Although GH is the key hormone driving metabolic responses to fasting (9, 38), significant differences in secretion were not observed. Although our study was underpowered to detect differences in pulsatile GH secretion, alterations in GH sensitivity could also be important in determining the metabolic responses. Whereas exogenous GH administration is associated with enhanced fat utilization, but reduced hepatic IS (38), the low-IGF subjects who showed increased fat metabolism had higher hepatic IS. We did not evaluate catecholamines, cortisol, or glucagon, which may also augment lipid metabolism during fasting. However, these hormones are less likely to be related to the metabolic changes we observed in low-IGF subjects because they reduce IS (38).

We speculate that lower insulin levels resulting from reduced insulin secretion mediate an enhanced fasting response in low-IGF subjects.

The differences in substrate metabolism (12, 38) suggest a more efficient switching from glucose to fat metabolism in low-IGF compared with high-IGF subjects. 

These changes are consistent with physiological responses during fasting and may improve the tolerance of fasting (9).

Furthermore, increased IMCL deposition provides an immediate energy source for skeletal muscles and is a potentially important adaptive mechanism during fasting (37).

Yet, the reduced β-cell function could predispose the low-IGF subjects for early metabolic decompensation when exposed to nutrient overload and may underlie the associations between low IGF-1 levels and increased risk for T2D (6, 7).

Alterations in the GH/IGF-1 system have been proposed as a mechanism for the developmental programming which underlie the reduced statural growth and increased metabolic risks in low-birth-weight individuals (39). Changes similar to low-IGF subjects such as reduced insulin secretion but increased IS are reported in young growth-restricted animals, whereas worsening of glucose tolerance occurs later with increasing adiposity (30). SGA compared with normal-birth-weight children and neonates also have lower IGF-1 levels; higher FFA, β-hydroxybutyrate, and IGFBP-1 levels; and increased IS (40). Our findings that metabolic responses to fasting are linked to IGF-1 levels support the hypothesis that the GH/IGF-1 axis may be a mediator of adaptive programming during early life.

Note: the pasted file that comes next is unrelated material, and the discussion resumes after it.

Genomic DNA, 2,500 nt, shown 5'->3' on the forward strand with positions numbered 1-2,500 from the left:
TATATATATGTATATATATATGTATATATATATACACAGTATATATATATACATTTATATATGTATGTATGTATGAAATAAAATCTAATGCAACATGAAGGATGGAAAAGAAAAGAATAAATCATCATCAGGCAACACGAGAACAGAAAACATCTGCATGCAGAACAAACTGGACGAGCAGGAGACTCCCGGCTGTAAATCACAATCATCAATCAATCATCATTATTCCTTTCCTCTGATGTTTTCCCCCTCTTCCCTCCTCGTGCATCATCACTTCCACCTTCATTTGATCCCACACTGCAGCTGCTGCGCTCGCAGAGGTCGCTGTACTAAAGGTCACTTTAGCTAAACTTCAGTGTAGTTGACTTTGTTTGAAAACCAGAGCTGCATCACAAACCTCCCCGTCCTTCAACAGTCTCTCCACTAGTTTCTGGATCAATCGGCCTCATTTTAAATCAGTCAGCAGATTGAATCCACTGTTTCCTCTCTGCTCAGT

Whereas we have argued that low a IGF-1 level is a marker of reduced insulin secretion based on the observational data, the converse may be true (8). Further intervention studies using rhIGF-1 or a low GH dose may help to address the questions of reverse causality. Follow-up studies including assessment of insulin secretion and IS after an overnight fast would also be useful to characterize the subjects further because these parameters decrease with a prolonged fast (41).The main advantages of the study are selection of healthy subjects in the extremes of serum IGF-1 concentrations from a bioresource and blinded evaluation. However, our findings would need to be replicated in other studies, which should include females.

Conclusion

The associations of low IGF-1 levels with reduced insulin secretion but increased hepatic IS and enhanced fat metabolism during a fast suggest that IGF-1 levels could be an important marker of β-cell function and glucose as well as lipid metabolic responses during fasting.

The potentially adaptive metabolic changes associated with low IGF-1 levels may result in increased risk for abnormal glucose metabolism when exposed to an excessive nutrient load and may reflect a thrifty phenotype

 

 

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Thanks, Sibiriak. Interesting. But I am still as confused as ever about IGF-1 and have stopped worrying about it for now. For what its worth, my IGF-1 has dropped from 185 last year to 161 this year, while my testosterone has dropped to the mid-600.  But these fluctuate, and a month earlier my T was in the 900s, so I am not sure what to make of it.

What makes some sense to me is that IGF-1 is tightly connected to glucose handling and that maybe insulin sensitivity is a better marker, as seen in the study posted earlier in this thread:
 

 

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I just got my IGF-1 and IGBP-3 results, I kept forgetting to do them both.

IGF-1 is 0.171mg/L (171ng/mL) and IGFBP-3 is 4.8mg/L, for a ratio of 0.0356.

What's the prevailing opinion here about such a ratio?  It seems that there are other factors that affect bioavailability too, so I am not really sure what to make of it.

My protein intake over the last three months is at 118% of RDA according to Cronometer, all plant-based (top four sources are almonds, non-fortified nutritional yeast, tomatoes (?!!), and natto).

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Can someone look at my calculation and tell me if I screwed up?

I am thinking that my IGF-1/IGFBP-3 ratio seems too low at 0.0356. 

 

572758789_ScreenShot2021-02-11at17_36_48.png.e4815458c0d935aa50fcc3aada976057.png

 

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3 hours ago, Ron Put said:

Can someone look at my calculation and tell me if I screwed up?